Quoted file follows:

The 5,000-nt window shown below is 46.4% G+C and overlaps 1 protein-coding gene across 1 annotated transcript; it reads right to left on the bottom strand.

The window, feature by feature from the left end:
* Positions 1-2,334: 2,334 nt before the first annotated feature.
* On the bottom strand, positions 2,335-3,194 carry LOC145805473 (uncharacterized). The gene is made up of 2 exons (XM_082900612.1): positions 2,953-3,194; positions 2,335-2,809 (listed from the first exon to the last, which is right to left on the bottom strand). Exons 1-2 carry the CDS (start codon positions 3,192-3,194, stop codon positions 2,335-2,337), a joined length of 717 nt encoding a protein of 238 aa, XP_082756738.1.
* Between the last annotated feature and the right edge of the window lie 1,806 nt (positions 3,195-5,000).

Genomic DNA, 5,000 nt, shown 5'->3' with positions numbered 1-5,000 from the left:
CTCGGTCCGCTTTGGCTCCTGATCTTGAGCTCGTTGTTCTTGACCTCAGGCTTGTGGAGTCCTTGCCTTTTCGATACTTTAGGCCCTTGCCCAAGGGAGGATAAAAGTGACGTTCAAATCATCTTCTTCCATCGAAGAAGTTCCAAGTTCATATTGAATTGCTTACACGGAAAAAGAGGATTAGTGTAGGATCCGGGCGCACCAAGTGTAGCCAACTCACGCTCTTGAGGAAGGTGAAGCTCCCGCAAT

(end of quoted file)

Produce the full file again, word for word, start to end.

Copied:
The 5,000-nt window shown below is 46.4% G+C and overlaps 1 protein-coding gene across 1 annotated transcript; it reads right to left on the bottom strand.

The window, feature by feature from the left end:
* Positions 1-2,334: 2,334 nt before the first annotated feature.
* On the bottom strand, positions 2,335-3,194 carry LOC145805473 (uncharacterized). The gene is made up of 2 exons (XM_082900612.1): positions 2,953-3,194; positions 2,335-2,809 (listed from the first exon to the last, which is right to left on the bottom strand). Exons 1-2 carry the CDS (start codon positions 3,192-3,194, stop codon positions 2,335-2,337), a joined length of 717 nt encoding a protein of 238 aa, XP_082756738.1.
* Between the last annotated feature and the right edge of the window lie 1,806 nt (positions 3,195-5,000).

Genomic DNA, 5,000 nt, shown 5'->3' with positions numbered 1-5,000 from the left:
CTCGGTCCGCTTTGGCTCCTGATCTTGAGCTCGTTGTTCTTGACCTCAGGCTTGTGGAGTCCTTGCCTTTTCGATACTTTAGGCCCTTGCCCAAGGGAGGATAAAAGTGACGTTCAAATCATCTTCTTCCATCGAAGAAGTTCCAAGTTCATATTGAATTGCTTACACGGAAAAAGAGGATTAGTGTAGGATCCGGGCGCACCAAGTGTAGCCAACTCACGCTCTTGAGGAAGGTGAAGCTCCCGCAAT